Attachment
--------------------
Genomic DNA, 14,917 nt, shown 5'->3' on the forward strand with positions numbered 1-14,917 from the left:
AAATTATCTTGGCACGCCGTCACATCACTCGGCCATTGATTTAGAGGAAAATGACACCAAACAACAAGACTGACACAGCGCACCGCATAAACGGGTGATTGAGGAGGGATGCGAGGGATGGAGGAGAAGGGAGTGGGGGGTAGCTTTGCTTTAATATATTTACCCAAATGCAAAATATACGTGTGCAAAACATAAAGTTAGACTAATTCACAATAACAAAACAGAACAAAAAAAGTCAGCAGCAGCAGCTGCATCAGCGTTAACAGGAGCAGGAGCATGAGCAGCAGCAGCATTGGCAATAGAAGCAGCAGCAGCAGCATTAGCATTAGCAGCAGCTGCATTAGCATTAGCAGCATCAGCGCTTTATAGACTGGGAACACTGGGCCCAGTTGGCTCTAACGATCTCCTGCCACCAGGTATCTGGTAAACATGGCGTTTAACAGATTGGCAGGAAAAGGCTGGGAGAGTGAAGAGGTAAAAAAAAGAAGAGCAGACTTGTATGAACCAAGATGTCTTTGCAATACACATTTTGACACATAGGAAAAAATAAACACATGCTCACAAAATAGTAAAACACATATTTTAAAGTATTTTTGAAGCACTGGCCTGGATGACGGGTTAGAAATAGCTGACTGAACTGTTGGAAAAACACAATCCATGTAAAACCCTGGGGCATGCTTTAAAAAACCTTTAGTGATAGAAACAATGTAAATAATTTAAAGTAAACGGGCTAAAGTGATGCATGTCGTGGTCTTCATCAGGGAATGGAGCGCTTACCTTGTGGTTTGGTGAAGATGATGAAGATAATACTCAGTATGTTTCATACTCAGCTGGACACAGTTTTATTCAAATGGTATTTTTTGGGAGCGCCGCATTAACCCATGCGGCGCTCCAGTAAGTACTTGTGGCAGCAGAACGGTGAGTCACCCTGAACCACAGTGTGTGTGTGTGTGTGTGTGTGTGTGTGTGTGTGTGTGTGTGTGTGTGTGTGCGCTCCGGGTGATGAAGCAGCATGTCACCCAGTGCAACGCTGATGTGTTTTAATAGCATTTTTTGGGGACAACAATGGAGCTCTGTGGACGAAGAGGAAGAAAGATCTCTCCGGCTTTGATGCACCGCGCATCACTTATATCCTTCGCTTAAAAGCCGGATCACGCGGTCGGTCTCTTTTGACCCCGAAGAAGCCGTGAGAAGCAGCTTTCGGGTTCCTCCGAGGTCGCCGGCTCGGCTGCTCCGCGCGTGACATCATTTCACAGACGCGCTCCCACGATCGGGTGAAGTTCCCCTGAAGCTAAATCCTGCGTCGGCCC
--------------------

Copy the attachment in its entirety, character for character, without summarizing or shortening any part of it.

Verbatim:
Genomic DNA, 14,917 nt, shown 5'->3' on the forward strand with positions numbered 1-14,917 from the left:
AAATTATCTTGGCACGCCGTCACATCACTCGGCCATTGATTTAGAGGAAAATGACACCAAACAACAAGACTGACACAGCGCACCGCATAAACGGGTGATTGAGGAGGGATGCGAGGGATGGAGGAGAAGGGAGTGGGGGGTAGCTTTGCTTTAATATATTTACCCAAATGCAAAATATACGTGTGCAAAACATAAAGTTAGACTAATTCACAATAACAAAACAGAACAAAAAAAGTCAGCAGCAGCAGCTGCATCAGCGTTAACAGGAGCAGGAGCATGAGCAGCAGCAGCATTGGCAATAGAAGCAGCAGCAGCAGCATTAGCATTAGCAGCAGCTGCATTAGCATTAGCAGCATCAGCGCTTTATAGACTGGGAACACTGGGCCCAGTTGGCTCTAACGATCTCCTGCCACCAGGTATCTGGTAAACATGGCGTTTAACAGATTGGCAGGAAAAGGCTGGGAGAGTGAAGAGGTAAAAAAAAGAAGAGCAGACTTGTATGAACCAAGATGTCTTTGCAATACACATTTTGACACATAGGAAAAAATAAACACATGCTCACAAAATAGTAAAACACATATTTTAAAGTATTTTTGAAGCACTGGCCTGGATGACGGGTTAGAAATAGCTGACTGAACTGTTGGAAAAACACAATCCATGTAAAACCCTGGGGCATGCTTTAAAAAACCTTTAGTGATAGAAACAATGTAAATAATTTAAAGTAAACGGGCTAAAGTGATGCATGTCGTGGTCTTCATCAGGGAATGGAGCGCTTACCTTGTGGTTTGGTGAAGATGATGAAGATAATACTCAGTATGTTTCATACTCAGCTGGACACAGTTTTATTCAAATGGTATTTTTTGGGAGCGCCGCATTAACCCATGCGGCGCTCCAGTAAGTACTTGTGGCAGCAGAACGGTGAGTCACCCTGAACCACAGTGTGTGTGTGTGTGTGTGTGTGTGTGTGTGTGTGTGTGTGTGTGTGTGTGTGCGCTCCGGGTGATGAAGCAGCATGTCACCCAGTGCAACGCTGATGTGTTTTAATAGCATTTTTTGGGGACAACAATGGAGCTCTGTGGACGAAGAGGAAGAAAGATCTCTCCGGCTTTGATGCACCGCGCATCACTTATATCCTTCGCTTAAAAGCCGGATCACGCGGTCGGTCTCTTTTGACCCCGAAGAAGCCGTGAGAAGCAGCTTTCGGGTTCCTCCGAGGTCGCCGGCTCGGCTGCTCCGCGCGTGACATCATTTCACAGACGCGCTCCCACGATCGGGTGAAGTTCCCCTGAAGCTAAATCCTGCGTCGGCCC